Still, though, she has encountered the idea that a capacity to tolerate pressure can be characterized as “grit,” a quality a player needs as much as pace or vision. “It is starting to shift a little,” she said. “Plenty of players work with sports psychologists. It’s normalized to talk, and to get help.”
She attributes that in part to the willingness of clubs to pursue anything that looks even remotely like a marginal gain — her NWSL team, the San Diego Wave, employs a “wellness coach” — but believes the example set by athletes like Simone Biles is possibly even more influential.
“To see someone like her, the best gymnast in the world, talking about her mental health shows that it doesn’t mean you can’t perform,” Girma said.
The change, though, has been piecemeal, and delicate. Driven by the loss of one of her closest friends — Katie Meyer, a teammate at Stanford — to suicide in 2022, Girma has long believed a different approach was needed: not just something more systemic, but something more organic. She concluded it had to come from the players.
“Teams create families,” she said. “You want people to feel as though they have a support system. Not necessarily from the whole group, but a couple of players within it who you can feel you can turn to when you need it.”
Her answer will take shape this weekend, in a quiet hotel overlooking San Diego Bay. Girma, Farrelly and Becky Sauerbrunn, the longtime U.S. women’s team captain, will be among 20 players — including at least one from all 14 NWSL clubs — and a number of grassroots organizations to attend Create the Space, a mental health retreat organized by Common Goal.
Given that most, if not all, of the guests are less than a week away from reporting for preseason training, it should not be a surprise that a couple of practice sessions have been scheduled.
The emphasis, though, will be on a different type of training. There will be classes, designed in conjunction with E-Motion, a community-focused counseling organization, on learning how to cope with loss, injury and retirement. The participants will be taught techniques drawn from movement therapy and somatic yoga.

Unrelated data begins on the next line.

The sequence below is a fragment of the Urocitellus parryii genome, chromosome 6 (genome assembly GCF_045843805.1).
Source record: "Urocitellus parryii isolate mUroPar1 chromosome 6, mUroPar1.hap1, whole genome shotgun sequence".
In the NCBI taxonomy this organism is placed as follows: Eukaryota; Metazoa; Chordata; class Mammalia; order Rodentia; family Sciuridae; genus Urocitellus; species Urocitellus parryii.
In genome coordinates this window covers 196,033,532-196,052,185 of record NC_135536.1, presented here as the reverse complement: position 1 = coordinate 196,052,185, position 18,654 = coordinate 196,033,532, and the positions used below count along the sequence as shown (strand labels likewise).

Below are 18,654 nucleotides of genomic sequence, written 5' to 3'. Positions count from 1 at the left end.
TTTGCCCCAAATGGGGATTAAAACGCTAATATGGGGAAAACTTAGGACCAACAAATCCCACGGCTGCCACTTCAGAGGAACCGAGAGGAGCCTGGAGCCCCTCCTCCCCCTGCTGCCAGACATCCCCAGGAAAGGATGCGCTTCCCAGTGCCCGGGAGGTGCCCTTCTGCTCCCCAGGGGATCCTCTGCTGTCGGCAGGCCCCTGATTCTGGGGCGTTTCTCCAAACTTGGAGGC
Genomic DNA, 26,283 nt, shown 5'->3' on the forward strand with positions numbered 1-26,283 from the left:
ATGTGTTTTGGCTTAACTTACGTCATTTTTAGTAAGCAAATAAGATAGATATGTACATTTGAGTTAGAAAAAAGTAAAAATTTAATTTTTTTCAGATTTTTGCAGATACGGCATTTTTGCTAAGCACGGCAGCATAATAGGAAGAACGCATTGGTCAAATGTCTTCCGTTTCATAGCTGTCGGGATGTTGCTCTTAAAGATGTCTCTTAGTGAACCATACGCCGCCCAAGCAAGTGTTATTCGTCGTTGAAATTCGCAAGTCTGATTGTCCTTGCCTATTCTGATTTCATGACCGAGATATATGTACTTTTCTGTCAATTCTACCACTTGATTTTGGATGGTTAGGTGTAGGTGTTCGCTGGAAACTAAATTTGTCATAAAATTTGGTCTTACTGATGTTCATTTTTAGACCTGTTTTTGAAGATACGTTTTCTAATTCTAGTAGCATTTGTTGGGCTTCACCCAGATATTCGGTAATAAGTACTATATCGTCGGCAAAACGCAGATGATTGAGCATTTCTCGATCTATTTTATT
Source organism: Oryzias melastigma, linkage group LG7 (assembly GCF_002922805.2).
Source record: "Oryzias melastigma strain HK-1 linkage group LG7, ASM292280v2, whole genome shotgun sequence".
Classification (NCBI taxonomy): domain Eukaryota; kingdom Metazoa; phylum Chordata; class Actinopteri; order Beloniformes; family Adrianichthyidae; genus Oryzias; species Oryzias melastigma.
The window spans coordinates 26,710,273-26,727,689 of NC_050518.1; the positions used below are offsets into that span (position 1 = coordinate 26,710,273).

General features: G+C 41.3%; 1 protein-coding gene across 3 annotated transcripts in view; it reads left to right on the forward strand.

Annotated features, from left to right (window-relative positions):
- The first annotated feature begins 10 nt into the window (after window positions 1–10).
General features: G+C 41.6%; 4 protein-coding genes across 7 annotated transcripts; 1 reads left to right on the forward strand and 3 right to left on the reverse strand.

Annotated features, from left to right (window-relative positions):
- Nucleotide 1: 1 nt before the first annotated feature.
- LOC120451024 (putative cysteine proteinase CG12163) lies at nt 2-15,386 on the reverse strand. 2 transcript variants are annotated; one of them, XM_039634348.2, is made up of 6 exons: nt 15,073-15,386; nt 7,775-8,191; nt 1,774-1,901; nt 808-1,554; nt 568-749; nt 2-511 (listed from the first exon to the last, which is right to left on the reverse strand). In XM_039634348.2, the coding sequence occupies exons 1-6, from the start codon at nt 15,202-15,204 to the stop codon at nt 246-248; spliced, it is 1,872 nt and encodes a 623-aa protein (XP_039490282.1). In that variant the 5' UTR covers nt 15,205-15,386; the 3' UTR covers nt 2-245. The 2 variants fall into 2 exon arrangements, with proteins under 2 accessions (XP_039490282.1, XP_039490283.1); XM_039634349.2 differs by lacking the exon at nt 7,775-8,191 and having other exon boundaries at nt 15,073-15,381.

“We did not want to offer just one prescribed way of doing things,” said Lilli Barrett-O’Keefe, the executive director at Common Goal USA. “It was about showing the players various different ways and seeing what works for them.”
In the summer of 2022, Farrelly decided to go back to the game. She was not entirely sure she felt ready. She was afraid of any number of things: that she might not be good enough, that she might let herself down, that she might let other people down. “I’m comfortable being small,” she said. “There’s a part of my brain that is there to protect me from being hurt.”
She knew, though, that at 33 she would not have another chance, and so she took the risk. She started training with Gotham FC. She impressed enough to be given a contract. Within a year, she would be playing in her first World Cup.
It has not been as easy as that timeline makes it sound. Farrelly has never regretted her decision to return to soccer, she said, but there were times when she was “crying every day,” when she was not sure if she could be what she once was, when the highs and the lows threatened to “overwhelm her.”
This time, though, the culture had shifted. At Gotham, she could speak. Not just to her psychologist and her somatic therapist, but to other players. She could speak to her teammates about the fact she was using a psychologist. “I had to open up and be vulnerable,” she said. “At times, that meant having a vulnerability hangover, but I’m grateful for it.”
Silence had forced her from the game; filling it helped her find her way back. She now believes, ardently, in sharing that with her peers and her successors. “We live in a society that teaches us that we are in competition with each other, that for one to succeed, someone else has to fail,” she said. “But we are starting to see what we can do if we lift each other up, instead.